100 grams (3.5 oz) of chestnuts provide 26 mg of vitamin C, which represents 43% of the daily value for the vitamin (4).

Vitamin C is an essential nutrient that plays a role in our immune health, and it may help to fight infections (5, 6).

Aside from vitamin C, chestnuts are also a good source of B vitamins.

Key Point: Chestnuts offer a good amount of vitamin C.

2) Chestnuts Are a Significant Source of Polyphenols

Polyphenols are bioactive compounds found in plant foods that may have beneficial effects on our health.

With more than 1,215 mg of polyphenols per 100 grams, chestnuts offer more of these compounds than almost any other food (7).

The majority of these compounds come from the phenolic acids ellagic acid and gallic acid.

Systematic reviews find that ellagic acid may have anti-cancer and anti-inflammatory properties (8, 9).

However, it is worth noting that the majority of these research findings come from cell (test tube) and animal studies using high-strength extracts. Therefore, at this stage, there is no evidence that food-based dosages of ellagic acid can have these effects.

Regarding gallic acid, a recent randomized controlled trial demonstrated that a small daily amount (15 mg) reduced plasma oxidized-LDL and C-reactive protein by 24%. For comparison purposes, 100 grams of chestnuts provide 480 mg of the gallic acid (10, 7).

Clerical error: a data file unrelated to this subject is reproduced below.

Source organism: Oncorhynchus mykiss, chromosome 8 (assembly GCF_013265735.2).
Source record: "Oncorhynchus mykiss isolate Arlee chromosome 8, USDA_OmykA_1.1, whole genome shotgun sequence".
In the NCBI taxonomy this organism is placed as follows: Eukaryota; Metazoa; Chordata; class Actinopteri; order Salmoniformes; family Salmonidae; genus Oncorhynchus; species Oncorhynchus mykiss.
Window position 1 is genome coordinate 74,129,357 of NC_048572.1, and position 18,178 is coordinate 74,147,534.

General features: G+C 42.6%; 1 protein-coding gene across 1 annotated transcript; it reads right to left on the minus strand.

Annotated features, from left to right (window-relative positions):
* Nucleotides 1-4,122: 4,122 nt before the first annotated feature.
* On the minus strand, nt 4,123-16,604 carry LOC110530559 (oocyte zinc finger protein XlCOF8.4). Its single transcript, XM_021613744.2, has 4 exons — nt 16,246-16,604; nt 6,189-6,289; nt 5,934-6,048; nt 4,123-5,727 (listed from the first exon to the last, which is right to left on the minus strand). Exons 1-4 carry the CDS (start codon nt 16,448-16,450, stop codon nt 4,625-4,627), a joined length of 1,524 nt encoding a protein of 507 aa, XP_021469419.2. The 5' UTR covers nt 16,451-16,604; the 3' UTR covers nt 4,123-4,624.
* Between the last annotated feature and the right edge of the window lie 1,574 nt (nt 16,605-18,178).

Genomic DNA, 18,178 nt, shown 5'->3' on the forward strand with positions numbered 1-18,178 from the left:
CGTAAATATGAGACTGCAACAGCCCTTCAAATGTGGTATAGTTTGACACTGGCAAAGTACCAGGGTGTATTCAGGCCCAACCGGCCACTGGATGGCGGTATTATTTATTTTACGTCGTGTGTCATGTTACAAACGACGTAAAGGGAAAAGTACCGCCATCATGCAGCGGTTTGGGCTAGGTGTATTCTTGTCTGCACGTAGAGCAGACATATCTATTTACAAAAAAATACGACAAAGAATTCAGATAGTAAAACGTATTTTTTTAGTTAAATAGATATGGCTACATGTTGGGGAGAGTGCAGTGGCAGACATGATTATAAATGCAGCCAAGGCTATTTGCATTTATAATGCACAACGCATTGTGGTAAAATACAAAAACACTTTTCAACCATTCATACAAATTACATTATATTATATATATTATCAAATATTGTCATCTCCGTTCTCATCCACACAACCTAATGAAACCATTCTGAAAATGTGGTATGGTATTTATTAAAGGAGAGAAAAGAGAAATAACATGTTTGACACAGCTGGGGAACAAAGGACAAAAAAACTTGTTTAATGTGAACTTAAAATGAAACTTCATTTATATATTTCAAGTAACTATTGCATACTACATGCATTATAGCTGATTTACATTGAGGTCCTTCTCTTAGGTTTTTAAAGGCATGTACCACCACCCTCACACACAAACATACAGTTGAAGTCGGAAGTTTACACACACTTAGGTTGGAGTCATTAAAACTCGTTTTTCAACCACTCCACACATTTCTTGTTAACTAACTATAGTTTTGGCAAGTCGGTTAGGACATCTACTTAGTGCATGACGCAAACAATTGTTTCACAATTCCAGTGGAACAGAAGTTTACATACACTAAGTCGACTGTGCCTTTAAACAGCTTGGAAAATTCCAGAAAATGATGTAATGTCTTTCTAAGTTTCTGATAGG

However, aside from this, there is very little human research on these compounds.

Key Point: Chestnuts are one of the most polyphenol-rich foods.

3) Good Source of Copper

Copper is one of the primary nutrients we can find in chestnuts.

A 100-gram (3.5 oz) serve offers 0.5 mg of copper, which is equivalent to 25% of the mineral’s daily value.

Copper is an essential mineral that plays a crucial role in the central nervous system, energy production, and iron metabolism (11).

Further to their copper content, chestnuts are also an excellent source of manganese, potassium, and phosphorus.

Key Point: Chestnuts contain a wide range of minerals, and they offer a large amount of manganese and copper.

4) Chestnuts Are Moderately High In Fiber

With 53 grams of carbohydrate per 100 grams, chestnuts are certainly a high-carb food.

However, 5.1 grams of these carbohydrates are from fiber.

Notably, the fiber content of carbohydrate can help to slow postprandial (post-eating) blood glucose spikes (12).

For example, this is why whole fruit has a smaller impact on blood glucose levels than ultra-processed sugary drinks (13).

Early research also suggests that fiber may play a beneficial role in gastrointestinal health. On this note, a systematic review of 64 studies found that dietary fiber increases the presence of so-called “good bacteria” strains in the gut (14).

Key Point: Chestnuts offer a moderate amount of fiber, which may offer health benefits.

Potential Drawbacks

Close-up Photo of Roasted Chestnuts.

In addition to their health benefits, there are also a few potential drawbacks of chestnuts.

1) Moderately High In Oxalates

Oxalic acid (oxalate) is a kind of anti-nutrient found in food that may cause problems in excessive amounts. This is particularly the case for individuals with a history of kidney stones (15).